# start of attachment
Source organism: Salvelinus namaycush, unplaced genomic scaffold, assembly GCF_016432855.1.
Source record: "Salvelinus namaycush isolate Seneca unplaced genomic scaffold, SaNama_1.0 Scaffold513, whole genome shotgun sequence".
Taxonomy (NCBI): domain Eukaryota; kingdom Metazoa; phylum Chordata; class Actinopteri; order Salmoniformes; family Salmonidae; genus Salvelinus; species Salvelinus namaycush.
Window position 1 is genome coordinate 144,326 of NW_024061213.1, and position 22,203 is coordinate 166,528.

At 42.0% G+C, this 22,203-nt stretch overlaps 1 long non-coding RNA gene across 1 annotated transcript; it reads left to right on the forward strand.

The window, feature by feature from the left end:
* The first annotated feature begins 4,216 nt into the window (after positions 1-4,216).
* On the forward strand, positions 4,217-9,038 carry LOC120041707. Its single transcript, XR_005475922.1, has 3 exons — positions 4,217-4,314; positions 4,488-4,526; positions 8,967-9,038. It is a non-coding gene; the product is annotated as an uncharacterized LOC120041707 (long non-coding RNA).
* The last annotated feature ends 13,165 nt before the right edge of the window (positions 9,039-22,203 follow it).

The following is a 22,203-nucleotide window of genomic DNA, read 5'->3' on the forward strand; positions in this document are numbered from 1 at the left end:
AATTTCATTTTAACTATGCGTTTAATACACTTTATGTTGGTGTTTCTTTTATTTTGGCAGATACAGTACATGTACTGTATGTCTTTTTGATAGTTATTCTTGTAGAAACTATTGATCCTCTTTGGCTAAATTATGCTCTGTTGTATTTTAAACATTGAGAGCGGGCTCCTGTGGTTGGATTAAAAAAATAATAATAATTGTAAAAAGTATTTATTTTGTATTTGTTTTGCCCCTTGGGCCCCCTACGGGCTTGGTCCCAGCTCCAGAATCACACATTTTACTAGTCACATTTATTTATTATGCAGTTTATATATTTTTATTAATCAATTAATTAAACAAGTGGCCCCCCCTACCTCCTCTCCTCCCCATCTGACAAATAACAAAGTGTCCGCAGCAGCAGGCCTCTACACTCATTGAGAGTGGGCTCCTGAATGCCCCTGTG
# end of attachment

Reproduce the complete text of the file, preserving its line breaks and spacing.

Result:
Source organism: Salvelinus namaycush, unplaced genomic scaffold, assembly GCF_016432855.1.
Source record: "Salvelinus namaycush isolate Seneca unplaced genomic scaffold, SaNama_1.0 Scaffold513, whole genome shotgun sequence".
Taxonomy (NCBI): domain Eukaryota; kingdom Metazoa; phylum Chordata; class Actinopteri; order Salmoniformes; family Salmonidae; genus Salvelinus; species Salvelinus namaycush.
Window position 1 is genome coordinate 144,326 of NW_024061213.1, and position 22,203 is coordinate 166,528.

At 42.0% G+C, this 22,203-nt stretch overlaps 1 long non-coding RNA gene across 1 annotated transcript; it reads left to right on the forward strand.

The window, feature by feature from the left end:
* The first annotated feature begins 4,216 nt into the window (after positions 1-4,216).
* On the forward strand, positions 4,217-9,038 carry LOC120041707. Its single transcript, XR_005475922.1, has 3 exons — positions 4,217-4,314; positions 4,488-4,526; positions 8,967-9,038. It is a non-coding gene; the product is annotated as an uncharacterized LOC120041707 (long non-coding RNA).
* The last annotated feature ends 13,165 nt before the right edge of the window (positions 9,039-22,203 follow it).

The following is a 22,203-nucleotide window of genomic DNA, read 5'->3' on the forward strand; positions in this document are numbered from 1 at the left end:
AATTTCATTTTAACTATGCGTTTAATACACTTTATGTTGGTGTTTCTTTTATTTTGGCAGATACAGTACATGTACTGTATGTCTTTTTGATAGTTATTCTTGTAGAAACTATTGATCCTCTTTGGCTAAATTATGCTCTGTTGTATTTTAAACATTGAGAGCGGGCTCCTGTGGTTGGATTAAAAAAATAATAATAATTGTAAAAAGTATTTATTTTGTATTTGTTTTGCCCCTTGGGCCCCCTACGGGCTTGGTCCCAGCTCCAGAATCACACATTTTACTAGTCACATTTATTTATTATGCAGTTTATATATTTTTATTAATCAATTAATTAAACAAGTGGCCCCCCCTACCTCCTCTCCTCCCCATCTGACAAATAACAAAGTGTCCGCAGCAGCAGGCCTCTACACTCATTGAGAGTGGGCTCCTGAATGCCCCTGTG